A team from the city of Fargo is trying to help homeowner Dave Hinkley protect the land he loves.
The National Weather Service says the Red River appears to have crested about 50 miles upstream of Fargo, and it isn’t a top 10 flood.
Hundreds of high school students will be getting out of school Friday to help place about 100,000 sandbags around the city to protect a couple of hundred homes against Red River flooding.
Volunteers have filled more than 1.6 million sandbags this month in hopes of protecting homes and businesses from a rising Red River in Fargo and Moorhead, Minn.
The Fargo-area flood fight is getting louder thanks to the sounds of heavy equipment moving clay and police sirens escorting flatbed trucks filled with sandbags into neighborhoods.
The flood fight is kicking into high gear in southeastern North Dakota, where residents are preparing for what could be the fourth major flood in five years.
The city of Moorhead has learned some lessons about flood preparation after three consecutive years of major flooding.
April is less than half over, but we’ve already had way more snow than average.
Volunteers in Fargo have reached the goal of filling one million sandbags in advance of anticipated spring flooding.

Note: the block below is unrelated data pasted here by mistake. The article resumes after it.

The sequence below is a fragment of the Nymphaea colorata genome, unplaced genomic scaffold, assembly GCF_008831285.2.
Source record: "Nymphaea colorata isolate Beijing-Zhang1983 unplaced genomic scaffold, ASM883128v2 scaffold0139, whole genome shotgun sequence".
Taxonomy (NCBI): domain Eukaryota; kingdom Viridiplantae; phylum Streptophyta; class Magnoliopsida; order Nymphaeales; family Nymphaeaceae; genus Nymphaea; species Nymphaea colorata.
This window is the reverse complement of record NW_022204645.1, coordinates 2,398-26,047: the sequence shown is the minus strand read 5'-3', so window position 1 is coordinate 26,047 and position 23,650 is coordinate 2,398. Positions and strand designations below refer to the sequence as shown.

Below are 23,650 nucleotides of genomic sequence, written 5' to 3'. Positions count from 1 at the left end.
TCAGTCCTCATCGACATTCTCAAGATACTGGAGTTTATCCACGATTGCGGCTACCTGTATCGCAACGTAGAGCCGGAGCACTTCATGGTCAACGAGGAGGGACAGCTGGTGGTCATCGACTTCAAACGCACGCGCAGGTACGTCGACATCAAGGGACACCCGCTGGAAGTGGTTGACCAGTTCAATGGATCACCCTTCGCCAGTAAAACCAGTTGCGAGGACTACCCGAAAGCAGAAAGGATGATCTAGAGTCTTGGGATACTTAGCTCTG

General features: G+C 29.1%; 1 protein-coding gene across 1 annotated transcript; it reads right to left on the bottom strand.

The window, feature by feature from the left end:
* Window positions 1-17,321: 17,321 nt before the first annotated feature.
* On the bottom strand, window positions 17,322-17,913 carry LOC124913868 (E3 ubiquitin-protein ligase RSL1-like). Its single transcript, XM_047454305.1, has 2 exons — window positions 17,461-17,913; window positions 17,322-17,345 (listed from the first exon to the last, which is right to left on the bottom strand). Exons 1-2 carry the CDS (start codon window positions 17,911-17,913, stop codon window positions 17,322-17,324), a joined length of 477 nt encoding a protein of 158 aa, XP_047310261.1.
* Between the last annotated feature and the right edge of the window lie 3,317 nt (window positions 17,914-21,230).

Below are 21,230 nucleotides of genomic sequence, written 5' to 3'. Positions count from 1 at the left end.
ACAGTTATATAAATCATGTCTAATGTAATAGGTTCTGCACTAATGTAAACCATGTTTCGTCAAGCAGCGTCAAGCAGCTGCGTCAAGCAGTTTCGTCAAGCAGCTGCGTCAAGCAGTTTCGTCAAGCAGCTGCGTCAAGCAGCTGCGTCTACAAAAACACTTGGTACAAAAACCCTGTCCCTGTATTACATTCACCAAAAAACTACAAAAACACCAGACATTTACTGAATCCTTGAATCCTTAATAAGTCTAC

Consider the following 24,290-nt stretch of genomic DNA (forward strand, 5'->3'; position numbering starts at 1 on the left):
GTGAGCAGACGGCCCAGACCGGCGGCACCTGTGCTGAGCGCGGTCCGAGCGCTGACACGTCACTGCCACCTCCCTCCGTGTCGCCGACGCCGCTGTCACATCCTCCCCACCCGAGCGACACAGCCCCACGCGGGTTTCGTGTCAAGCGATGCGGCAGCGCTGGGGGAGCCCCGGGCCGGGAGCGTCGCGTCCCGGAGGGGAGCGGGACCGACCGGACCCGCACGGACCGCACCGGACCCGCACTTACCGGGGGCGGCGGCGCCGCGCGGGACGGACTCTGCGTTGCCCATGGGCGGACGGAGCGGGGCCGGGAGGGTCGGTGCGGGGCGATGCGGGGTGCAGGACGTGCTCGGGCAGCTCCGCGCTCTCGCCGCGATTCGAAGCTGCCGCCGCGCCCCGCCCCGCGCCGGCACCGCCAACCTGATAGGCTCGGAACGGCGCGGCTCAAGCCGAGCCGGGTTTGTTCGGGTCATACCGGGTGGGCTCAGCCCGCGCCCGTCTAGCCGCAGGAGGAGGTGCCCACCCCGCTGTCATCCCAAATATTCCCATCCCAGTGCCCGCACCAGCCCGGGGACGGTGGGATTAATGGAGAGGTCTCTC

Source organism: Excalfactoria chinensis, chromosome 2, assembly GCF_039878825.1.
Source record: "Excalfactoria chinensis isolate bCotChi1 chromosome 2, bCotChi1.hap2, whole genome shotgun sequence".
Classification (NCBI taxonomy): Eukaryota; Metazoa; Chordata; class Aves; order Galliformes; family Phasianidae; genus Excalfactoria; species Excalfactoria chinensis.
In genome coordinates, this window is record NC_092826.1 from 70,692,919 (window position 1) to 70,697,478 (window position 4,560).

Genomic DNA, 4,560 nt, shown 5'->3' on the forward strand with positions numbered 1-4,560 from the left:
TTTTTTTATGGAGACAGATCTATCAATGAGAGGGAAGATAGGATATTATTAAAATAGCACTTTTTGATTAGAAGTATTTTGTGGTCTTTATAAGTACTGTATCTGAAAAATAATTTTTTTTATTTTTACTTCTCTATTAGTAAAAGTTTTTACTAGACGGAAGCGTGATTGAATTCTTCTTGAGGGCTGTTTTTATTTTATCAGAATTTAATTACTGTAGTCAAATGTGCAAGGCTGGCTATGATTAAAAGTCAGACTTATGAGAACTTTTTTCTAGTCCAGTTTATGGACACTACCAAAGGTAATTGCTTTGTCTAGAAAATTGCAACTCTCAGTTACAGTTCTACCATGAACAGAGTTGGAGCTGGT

There are two very different opinions from at least two prominent figures about just how high the Red River may crest this time around, which may very well affect the safety of residents coping with another flood season in Fargo-Moorhead.
Flood-fighting volunteers are encouraged to register with the city of Moorhead to learn when they may be needed to place sandbags.
A new prediction from the U-S Geological Survey says the Red River in the Fargo-Moorhead area isn’t expected to crest until after April 15.
The Army Corps of Engineers says the budget battle in Washington won’t stop the fight against spring flooding.
While Fargo residents are preparing to place more than a million sandbags to prepare for a possible 38-foot Red River flood crest, their neighbors across the river are looking at a much easier chore.
Residents along the Red River in Fargo and neighboring Moorhead, Minn., should prepare for one of the top five floods in their history, the National Weather Service said Thursday.